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Rich Wolfe is just looking for that 5%.
The 31-year-old central California public school teacher has been preparing for his fifth appearance at the International Revolver Championships (IRC) and two weeks out from the match he feels he’s at 95%.
“I feel very comfortable and think I’m running 95%. That last 5% is right at the near and far Standards and I’m changing a few things up in the way I shoot the courses of fire,” explained Wolfe.
The Standards, with targets out to 50 yards, are where accuracy is at its highest premium.
For shooters like Wolfe this is the make or break point of the match and his final two weeks of preparation were geared towards finding that last 5% and closing the gap between himself and perennial powerhouse Jerry Miculek – a man who’s never lost at the IRC.
Before stepping on the Hogue Action Pistol Range in San Luis Obispo, Calif. for the 19th Annual Smith & Wesson IRC as Miculek’s number one challenger, Wolfe had to first find his way into the International Confederation of Revolver Enthusiasts (ICORE) and revolver competition.
And that started back in 2005.
“I was watching the old TV show American Shooter and thought ‘that looks awesome’ and though I never shot a handgun before, I said to myself ‘you know what, I think I want to get into pistol shooting.’ So I went and bought a pistol and started shooting Bullseye matches,” Wolfe recalled.
It was at that club that Wolfe met the man who would lead him into ICORE and help him get to where he is today, one of the top Open division shooters in the sport.
“I’d been shooting Bullseye for 2 to 3 months and this gentleman came up to me and said ‘you know, there are other kinds of shooting you might want to try.’ That man was Richard Koester and he’s the reason I got so good so fast,” said Wolfe.
Koester, who has 30 years on Wolfe, took the younger shooter under his wing, buying him a holster, mag pouches and a belt so he could get started in those other shooting sports.
Come January of 2006 Koester announced he’d be entering the IRC later that year and Wolfe remembers thinking he might like to do that too.
As luck would have it Wolfe found himself assisting a local church with their junior high school firearms training program shortly after Koester’s announcement.
“They asked me to bring my gun to help instruct kids on how to safely unload and load a gun as well shoot. I didn’t have a revolver, but Rich had won a Ruger GP 100 at the previous IRC and let me borrow it for the demonstration,” said Wolfe.
After instructing students in the morning Wolfe turned to the three targets in front of him and shot the revolver as if he were in competition to see if he’d like it.
“I turned to the targets and quickly fired off six shots – pop-pop, pop-pop, pop-pop – and thought ‘I like that, I think I can do this’.”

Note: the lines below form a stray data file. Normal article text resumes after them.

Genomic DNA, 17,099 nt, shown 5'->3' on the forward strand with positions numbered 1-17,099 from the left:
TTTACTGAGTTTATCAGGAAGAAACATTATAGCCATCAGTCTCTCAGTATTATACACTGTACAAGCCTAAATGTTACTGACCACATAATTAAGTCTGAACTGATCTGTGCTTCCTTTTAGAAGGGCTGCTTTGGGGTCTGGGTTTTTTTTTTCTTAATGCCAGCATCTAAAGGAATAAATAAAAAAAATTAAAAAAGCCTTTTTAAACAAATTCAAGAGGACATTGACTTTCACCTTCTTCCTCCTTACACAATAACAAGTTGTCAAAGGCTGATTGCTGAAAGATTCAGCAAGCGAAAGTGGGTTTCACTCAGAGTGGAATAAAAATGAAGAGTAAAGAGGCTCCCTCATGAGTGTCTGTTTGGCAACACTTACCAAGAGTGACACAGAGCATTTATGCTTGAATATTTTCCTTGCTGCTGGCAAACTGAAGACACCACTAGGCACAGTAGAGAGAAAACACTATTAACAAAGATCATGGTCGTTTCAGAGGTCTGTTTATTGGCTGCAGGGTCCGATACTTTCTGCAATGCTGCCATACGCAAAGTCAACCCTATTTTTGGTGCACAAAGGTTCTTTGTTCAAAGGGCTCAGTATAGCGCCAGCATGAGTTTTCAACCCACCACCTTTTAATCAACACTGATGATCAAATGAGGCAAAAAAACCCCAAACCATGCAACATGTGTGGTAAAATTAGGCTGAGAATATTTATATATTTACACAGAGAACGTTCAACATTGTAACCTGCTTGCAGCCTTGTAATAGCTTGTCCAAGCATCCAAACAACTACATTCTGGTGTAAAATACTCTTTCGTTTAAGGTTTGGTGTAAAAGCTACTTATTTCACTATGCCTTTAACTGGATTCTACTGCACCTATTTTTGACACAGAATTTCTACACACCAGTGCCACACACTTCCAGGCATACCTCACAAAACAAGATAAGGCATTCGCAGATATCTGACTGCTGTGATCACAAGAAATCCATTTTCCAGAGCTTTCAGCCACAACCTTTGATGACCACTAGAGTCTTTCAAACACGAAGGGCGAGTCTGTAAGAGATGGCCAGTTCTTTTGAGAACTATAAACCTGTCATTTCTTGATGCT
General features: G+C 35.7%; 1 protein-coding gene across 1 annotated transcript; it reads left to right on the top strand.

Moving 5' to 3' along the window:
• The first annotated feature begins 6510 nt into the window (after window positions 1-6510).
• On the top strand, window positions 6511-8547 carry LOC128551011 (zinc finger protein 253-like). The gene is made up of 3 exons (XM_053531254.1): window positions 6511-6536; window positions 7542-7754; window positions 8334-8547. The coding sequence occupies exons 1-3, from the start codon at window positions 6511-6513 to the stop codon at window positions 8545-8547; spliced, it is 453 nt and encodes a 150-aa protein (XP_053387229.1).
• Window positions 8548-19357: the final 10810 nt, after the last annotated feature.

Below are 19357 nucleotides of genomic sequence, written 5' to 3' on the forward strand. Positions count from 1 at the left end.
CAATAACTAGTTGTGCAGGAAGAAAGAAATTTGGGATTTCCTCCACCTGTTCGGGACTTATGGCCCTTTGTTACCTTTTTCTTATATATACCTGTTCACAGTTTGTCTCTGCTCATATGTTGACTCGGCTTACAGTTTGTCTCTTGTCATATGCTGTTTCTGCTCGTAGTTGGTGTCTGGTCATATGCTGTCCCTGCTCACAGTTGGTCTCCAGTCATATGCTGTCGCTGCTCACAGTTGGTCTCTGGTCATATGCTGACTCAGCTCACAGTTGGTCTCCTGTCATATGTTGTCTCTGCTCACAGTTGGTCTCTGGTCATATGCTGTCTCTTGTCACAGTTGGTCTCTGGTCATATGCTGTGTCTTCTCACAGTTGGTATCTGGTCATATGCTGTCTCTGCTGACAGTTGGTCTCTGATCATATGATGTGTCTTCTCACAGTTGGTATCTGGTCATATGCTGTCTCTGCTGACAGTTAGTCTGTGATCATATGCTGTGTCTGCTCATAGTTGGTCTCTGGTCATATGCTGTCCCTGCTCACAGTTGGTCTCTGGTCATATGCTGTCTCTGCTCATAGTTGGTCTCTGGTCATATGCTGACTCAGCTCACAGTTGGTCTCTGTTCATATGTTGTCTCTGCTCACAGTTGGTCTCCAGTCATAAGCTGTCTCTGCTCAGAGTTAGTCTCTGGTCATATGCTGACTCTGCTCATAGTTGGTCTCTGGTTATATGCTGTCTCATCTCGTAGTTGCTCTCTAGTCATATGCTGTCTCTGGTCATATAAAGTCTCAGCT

Wolfe returned home from the range stopping at the local gun shop to buy a Smith & Wesson Model 627 in .38 Super and immediately started practicing for competition.
“That’s literally how I started in revolver competition. Through luck and the graciousness of Rich Koester I found my way into the sport,” said Wolfe.
By that June Wolfe was ready for his first major competition, the IRC. Through a combination of natural aptitude for the revolver and training with Koester, Wolfe finished the IRC in fifth place in the Open division and seventh overall.
Since then Wolfe has never placed outside the top 10 with his highest finish coming last year when he took second in both the Open division and overall.
With competition at the 2010 IRC underway today, Wolfe faces one of the most difficult obstacles in the shooting sports, defeating Smith & Wesson’s Jerry Miculek. But it’s an obstacle he nearly avoided.
Wolfe, who has always shot in the Open division in ICORE, toyed with the idea of switching to the Limited division and facing his good friend and two-time IRC champion John Bagakis.
While Bagakis is certainly no pushover, Wolfe’s chances against his fellow Californian are considered far better than those against Miculek, yet he opted to remain in Open to face Miculek.
“I didn’t want to go up against John, not because I don’t think I can beat him, but because we shoot together a lot, travel to matches together and work out together in Modesto at The Movement gym. I look at us as teammates even though he shoots for Smith & Wesson and I shoot for Sierra Arms,” explained Wolfe.
“That’s probably the biggest reason for not going into Limited this year.”
Perhaps it’s due to the collegial nature in which Wolfe entered the sport that keeps him from taking on his close friend, or the challenge before him of knocking off IRC’s King of the Hill, but Wolfe’s decision to stay in Open puts him once again in a head-to-head battle with Miculek.
“Everywhere I’ve gone this year he’s beat me by 10%. It is extremely hard to face Jerry knowing I’m going up against the world’s best shooter – and I truly believe that he is the best,” said Wolfe.
“Jerry is so seasoned on competition pressure and courses of fire. He knows what he’s going to do and it’s old to him, while I’m relatively new to the sport and I’m still kinda figuring things out every once in a while. So it’s tough. It’s really tough.”
Tough as it may be, Wolfe feels ready for the challenge.
After countless hours in the gym focusing on the fundamentals to that will help lower his times, and armed with a newly rebuilt 627, Wolfe is poised to take his shot at derailing Miculek and claim the title of world’s best revolver shooter.
Only when the final scores are posted Sunday evening, will we know whether or not Rich Wolfe found that last 5% and his way to the winner’s circle.